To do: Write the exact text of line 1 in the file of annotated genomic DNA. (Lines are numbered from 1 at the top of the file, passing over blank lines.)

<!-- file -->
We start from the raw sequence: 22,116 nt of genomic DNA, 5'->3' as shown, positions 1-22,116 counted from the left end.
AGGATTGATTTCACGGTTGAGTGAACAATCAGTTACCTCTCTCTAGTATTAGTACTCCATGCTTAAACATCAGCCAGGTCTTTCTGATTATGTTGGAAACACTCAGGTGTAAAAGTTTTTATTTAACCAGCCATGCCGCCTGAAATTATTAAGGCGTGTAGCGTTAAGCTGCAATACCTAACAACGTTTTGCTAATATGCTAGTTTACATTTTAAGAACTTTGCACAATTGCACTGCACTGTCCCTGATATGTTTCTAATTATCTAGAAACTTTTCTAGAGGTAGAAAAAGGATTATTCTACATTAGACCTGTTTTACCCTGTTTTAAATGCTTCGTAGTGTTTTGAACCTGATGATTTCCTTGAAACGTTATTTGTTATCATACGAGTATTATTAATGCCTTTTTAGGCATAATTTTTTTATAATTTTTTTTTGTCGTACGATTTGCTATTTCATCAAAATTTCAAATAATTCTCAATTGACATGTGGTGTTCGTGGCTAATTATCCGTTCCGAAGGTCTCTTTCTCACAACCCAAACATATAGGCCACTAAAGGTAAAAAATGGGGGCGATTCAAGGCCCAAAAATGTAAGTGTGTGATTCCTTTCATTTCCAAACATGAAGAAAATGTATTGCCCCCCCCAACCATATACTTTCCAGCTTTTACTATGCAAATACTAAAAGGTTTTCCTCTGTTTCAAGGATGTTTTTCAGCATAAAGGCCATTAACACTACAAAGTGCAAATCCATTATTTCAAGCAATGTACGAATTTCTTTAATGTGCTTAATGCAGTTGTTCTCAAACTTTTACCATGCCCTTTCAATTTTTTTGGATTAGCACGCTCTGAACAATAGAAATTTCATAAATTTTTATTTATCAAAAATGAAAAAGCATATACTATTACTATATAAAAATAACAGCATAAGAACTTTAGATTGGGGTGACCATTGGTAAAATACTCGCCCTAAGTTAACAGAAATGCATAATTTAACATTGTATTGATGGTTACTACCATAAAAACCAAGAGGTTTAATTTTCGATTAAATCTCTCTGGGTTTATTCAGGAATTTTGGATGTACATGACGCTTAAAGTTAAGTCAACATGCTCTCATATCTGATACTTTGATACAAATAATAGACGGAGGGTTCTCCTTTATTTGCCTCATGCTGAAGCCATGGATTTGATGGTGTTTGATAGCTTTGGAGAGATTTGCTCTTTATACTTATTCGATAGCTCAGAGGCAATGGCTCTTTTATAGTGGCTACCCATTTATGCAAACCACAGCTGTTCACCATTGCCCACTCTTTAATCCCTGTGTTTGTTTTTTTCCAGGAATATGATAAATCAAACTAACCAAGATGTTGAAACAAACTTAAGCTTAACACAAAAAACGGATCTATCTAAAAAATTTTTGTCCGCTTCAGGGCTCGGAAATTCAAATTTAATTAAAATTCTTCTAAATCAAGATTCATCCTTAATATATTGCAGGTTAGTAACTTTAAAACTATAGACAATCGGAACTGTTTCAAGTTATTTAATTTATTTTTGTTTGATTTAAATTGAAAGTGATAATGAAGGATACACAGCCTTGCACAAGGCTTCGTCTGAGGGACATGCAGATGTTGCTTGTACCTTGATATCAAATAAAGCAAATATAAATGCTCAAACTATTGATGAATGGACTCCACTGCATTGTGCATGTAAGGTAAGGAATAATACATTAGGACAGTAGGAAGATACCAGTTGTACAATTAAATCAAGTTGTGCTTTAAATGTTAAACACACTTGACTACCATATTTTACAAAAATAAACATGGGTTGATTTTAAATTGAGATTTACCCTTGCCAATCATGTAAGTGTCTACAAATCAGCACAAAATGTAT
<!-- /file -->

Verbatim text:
We start from the raw sequence: 22,116 nt of genomic DNA, 5'->3' as shown, positions 1-22,116 counted from the left end.